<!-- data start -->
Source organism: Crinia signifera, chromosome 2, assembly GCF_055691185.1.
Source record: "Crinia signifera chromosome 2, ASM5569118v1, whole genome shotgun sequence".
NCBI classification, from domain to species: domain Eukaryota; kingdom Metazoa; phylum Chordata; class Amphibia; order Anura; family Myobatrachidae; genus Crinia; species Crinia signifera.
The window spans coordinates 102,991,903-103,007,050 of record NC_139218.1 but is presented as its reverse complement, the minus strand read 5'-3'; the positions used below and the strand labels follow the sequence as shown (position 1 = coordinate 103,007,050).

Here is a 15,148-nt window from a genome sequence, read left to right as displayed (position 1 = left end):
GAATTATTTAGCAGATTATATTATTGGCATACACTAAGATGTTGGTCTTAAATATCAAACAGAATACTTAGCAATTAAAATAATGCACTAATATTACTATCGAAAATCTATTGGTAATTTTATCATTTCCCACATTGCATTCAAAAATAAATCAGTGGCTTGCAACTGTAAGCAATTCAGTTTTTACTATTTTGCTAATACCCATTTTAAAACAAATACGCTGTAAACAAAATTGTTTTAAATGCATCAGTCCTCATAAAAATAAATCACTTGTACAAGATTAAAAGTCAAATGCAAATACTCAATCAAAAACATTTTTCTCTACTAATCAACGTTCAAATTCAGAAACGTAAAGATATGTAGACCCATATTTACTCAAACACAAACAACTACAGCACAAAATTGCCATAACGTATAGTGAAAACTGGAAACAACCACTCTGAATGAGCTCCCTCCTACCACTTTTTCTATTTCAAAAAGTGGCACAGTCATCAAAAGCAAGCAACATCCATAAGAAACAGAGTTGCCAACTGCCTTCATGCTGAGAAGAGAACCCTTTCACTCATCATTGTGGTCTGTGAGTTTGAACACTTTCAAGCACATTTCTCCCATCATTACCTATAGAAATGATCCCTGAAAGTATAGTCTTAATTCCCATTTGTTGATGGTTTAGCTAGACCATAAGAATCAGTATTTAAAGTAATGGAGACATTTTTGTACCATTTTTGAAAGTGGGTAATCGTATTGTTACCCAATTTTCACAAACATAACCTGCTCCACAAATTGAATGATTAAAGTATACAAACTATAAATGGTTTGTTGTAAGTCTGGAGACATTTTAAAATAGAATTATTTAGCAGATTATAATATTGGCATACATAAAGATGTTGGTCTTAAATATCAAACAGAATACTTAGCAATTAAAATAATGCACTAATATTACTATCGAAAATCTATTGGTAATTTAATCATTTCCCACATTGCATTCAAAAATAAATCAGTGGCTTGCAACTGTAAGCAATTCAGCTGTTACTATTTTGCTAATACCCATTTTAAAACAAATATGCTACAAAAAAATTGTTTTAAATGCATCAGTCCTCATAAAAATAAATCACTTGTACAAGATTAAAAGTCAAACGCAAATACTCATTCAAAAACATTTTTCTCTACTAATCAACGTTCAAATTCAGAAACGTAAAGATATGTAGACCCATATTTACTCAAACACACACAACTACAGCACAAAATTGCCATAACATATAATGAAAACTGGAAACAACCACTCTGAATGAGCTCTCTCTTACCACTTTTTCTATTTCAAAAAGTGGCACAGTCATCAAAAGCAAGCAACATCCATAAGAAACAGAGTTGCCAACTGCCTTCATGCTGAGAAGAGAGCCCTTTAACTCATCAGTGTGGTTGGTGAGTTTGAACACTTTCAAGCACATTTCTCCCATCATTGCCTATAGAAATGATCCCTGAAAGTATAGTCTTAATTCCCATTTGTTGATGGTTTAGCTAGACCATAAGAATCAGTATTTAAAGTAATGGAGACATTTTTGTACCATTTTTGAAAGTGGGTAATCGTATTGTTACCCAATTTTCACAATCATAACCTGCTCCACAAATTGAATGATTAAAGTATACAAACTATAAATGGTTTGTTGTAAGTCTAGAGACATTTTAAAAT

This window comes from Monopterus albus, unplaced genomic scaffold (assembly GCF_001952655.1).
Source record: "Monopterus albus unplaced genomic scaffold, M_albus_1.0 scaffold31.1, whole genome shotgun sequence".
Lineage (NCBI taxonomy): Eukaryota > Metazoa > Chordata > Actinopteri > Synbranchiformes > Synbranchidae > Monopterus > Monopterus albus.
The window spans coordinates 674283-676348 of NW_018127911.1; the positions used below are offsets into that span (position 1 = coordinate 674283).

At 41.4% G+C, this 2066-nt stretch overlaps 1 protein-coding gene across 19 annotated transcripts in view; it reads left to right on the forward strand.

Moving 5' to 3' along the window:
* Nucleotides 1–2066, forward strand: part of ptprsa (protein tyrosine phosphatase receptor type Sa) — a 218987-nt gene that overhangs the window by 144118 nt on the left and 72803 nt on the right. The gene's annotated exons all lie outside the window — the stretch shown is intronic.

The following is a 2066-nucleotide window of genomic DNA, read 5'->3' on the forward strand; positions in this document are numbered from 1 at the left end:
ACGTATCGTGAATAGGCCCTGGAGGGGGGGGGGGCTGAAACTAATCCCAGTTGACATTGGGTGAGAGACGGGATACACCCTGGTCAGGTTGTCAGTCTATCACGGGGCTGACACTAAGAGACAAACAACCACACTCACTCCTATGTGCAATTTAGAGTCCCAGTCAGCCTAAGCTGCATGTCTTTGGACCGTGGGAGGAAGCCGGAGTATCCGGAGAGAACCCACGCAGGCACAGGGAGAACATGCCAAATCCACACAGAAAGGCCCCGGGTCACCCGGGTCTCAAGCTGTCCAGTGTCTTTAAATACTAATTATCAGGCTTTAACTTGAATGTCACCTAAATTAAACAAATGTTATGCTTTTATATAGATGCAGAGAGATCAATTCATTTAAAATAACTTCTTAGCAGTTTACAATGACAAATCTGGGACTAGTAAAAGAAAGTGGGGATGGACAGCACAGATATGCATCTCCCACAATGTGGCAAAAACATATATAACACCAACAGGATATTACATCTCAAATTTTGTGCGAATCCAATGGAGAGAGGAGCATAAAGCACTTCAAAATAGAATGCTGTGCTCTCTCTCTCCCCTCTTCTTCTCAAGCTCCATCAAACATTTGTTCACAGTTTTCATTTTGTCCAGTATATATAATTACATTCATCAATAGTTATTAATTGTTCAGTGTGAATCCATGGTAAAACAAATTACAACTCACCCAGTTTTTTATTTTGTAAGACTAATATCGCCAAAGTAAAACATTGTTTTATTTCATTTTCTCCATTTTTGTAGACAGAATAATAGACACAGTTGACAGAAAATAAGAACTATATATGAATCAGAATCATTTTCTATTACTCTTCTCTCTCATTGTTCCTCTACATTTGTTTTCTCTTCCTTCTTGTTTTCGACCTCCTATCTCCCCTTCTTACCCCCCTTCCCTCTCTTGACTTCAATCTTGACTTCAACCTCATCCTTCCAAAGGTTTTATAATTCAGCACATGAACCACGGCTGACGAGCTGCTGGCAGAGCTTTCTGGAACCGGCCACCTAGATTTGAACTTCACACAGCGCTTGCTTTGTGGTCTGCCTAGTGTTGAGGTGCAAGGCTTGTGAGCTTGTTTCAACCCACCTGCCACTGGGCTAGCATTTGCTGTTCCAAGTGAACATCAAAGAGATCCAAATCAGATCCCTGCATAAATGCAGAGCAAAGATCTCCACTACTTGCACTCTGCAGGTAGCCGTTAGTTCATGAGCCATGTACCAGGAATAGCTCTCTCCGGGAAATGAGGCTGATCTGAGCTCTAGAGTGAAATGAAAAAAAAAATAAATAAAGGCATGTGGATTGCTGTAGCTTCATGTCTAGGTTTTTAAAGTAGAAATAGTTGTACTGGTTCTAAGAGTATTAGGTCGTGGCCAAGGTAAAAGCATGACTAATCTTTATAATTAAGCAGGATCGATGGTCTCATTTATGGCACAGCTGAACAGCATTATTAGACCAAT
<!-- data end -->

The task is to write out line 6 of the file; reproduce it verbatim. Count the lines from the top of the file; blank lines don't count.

GAATTATTTAGCAGATTATATTATTGGCATACACTAAGATGTTGGTCTTAAATATCAAACAGAATACTTAGCAATTAAAATAATGCACTAATATTACTATCGAAAATCTATTGGTAATTTTATCATTTCCCACATTGCATTCAAAAATAAATCAGTGGCTTGCAACTGTAAGCAATTCAGTTTTTACTATTTTGCTAATACCCATTTTAAAACAAATACGCTGTAAACAAAATTGTTTTAAATGCATCAGTCCTCATAAAAATAAATCACTTGTACAAGATTAAAAGTCAAATGCAAATACTCAATCAAAAACATTTTTCTCTACTAATCAACGTTCAAATTCAGAAACGTAAAGATATGTAGACCCATATTTACTCAAACACAAACAACTACAGCACAAAATTGCCATAACGTATAGTGAAAACTGGAAACAACCACTCTGAATGAGCTCCCTCCTACCACTTTTTCTATTTCAAAAAGTGGCACAGTCATCAAAAGCAAGCAACATCCATAAGAAACAGAGTTGCCAACTGCCTTCATGCTGAGAAGAGAACCCTTTCACTCATCATTGTGGTCTGTGAGTTTGAACACTTTCAAGCACATTTCTCCCATCATTACCTATAGAAATGATCCCTGAAAGTATAGTCTTAATTCCCATTTGTTGATGGTTTAGCTAGACCATAAGAATCAGTATTTAAAGTAATGGAGACATTTTTGTACCATTTTTGAAAGTGGGTAATCGTATTGTTACCCAATTTTCACAAACATAACCTGCTCCACAAATTGAATGATTAAAGTATACAAACTATAAATGGTTTGTTGTAAGTCTGGAGACATTTTAAAATAGAATTATTTAGCAGATTATAATATTGGCATACATAAAGATGTTGGTCTTAAATATCAAACAGAATACTTAGCAATTAAAATAATGCACTAATATTACTATCGAAAATCTATTGGTAATTTAATCATTTCCCACATTGCATTCAAAAATAAATCAGTGGCTTGCAACTGTAAGCAATTCAGCTGTTACTATTTTGCTAATACCCATTTTAAAACAAATATGCTACAAAAAAATTGTTTTAAATGCATCAGTCCTCATAAAAATAAATCACTTGTACAAGATTAAAAGTCAAACGCAAATACTCATTCAAAAACATTTTTCTCTACTAATCAACGTTCAAATTCAGAAACGTAAAGATATGTAGACCCATATTTACTCAAACACACACAACTACAGCACAAAATTGCCATAACATATAATGAAAACTGGAAACAACCACTCTGAATGAGCTCTCTCTTACCACTTTTTCTATTTCAAAAAGTGGCACAGTCATCAAAAGCAAGCAACATCCATAAGAAACAGAGTTGCCAACTGCCTTCATGCTGAGAAGAGAGCCCTTTAACTCATCAGTGTGGTTGGTGAGTTTGAACACTTTCAAGCACATTTCTCCCATCATTGCCTATAGAAATGATCCCTGAAAGTATAGTCTTAATTCCCATTTGTTGATGGTTTAGCTAGACCATAAGAATCAGTATTTAAAGTAATGGAGACATTTTTGTACCATTTTTGAAAGTGGGTAATCGTATTGTTACCCAATTTTCACAATCATAACCTGCTCCACAAATTGAATGATTAAAGTATACAAACTATAAATGGTTTGTTGTAAGTCTAGAGACATTTTAAAAT